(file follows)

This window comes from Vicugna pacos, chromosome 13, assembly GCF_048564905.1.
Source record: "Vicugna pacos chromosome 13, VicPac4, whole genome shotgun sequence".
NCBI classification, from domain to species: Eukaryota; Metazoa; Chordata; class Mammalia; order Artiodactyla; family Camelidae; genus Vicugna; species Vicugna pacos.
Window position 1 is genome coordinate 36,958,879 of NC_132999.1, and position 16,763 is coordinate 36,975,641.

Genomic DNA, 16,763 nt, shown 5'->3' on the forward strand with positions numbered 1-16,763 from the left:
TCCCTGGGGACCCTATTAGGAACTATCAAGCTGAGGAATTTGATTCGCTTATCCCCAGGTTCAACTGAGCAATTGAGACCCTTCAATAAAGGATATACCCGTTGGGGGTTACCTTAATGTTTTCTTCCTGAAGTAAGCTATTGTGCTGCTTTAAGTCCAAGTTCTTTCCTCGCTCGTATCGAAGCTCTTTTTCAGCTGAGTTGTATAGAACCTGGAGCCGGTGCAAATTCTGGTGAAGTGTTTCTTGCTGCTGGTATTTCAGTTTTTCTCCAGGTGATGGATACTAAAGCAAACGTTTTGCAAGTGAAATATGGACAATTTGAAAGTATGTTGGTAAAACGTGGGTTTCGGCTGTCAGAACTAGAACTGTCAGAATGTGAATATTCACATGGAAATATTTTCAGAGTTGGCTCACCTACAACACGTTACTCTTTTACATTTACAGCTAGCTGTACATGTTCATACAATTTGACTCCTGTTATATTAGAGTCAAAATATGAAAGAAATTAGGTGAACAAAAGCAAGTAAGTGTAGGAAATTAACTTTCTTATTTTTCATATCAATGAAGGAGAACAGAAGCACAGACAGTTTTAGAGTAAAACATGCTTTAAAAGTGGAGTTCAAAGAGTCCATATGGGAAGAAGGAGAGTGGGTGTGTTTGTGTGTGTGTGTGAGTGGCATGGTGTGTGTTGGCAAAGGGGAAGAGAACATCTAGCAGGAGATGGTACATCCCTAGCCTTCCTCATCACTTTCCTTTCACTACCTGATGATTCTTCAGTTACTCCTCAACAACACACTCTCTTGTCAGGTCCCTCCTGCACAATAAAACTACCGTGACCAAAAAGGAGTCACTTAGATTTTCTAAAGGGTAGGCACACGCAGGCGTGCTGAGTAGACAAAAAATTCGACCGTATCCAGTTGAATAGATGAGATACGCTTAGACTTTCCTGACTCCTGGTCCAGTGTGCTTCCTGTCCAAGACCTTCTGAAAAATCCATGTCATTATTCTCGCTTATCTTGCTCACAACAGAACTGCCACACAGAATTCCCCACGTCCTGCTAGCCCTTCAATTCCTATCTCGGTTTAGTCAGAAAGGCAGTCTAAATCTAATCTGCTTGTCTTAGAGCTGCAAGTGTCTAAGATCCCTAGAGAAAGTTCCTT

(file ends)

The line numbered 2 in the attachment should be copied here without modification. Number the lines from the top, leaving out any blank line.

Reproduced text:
Source record: "Vicugna pacos chromosome 13, VicPac4, whole genome shotgun sequence".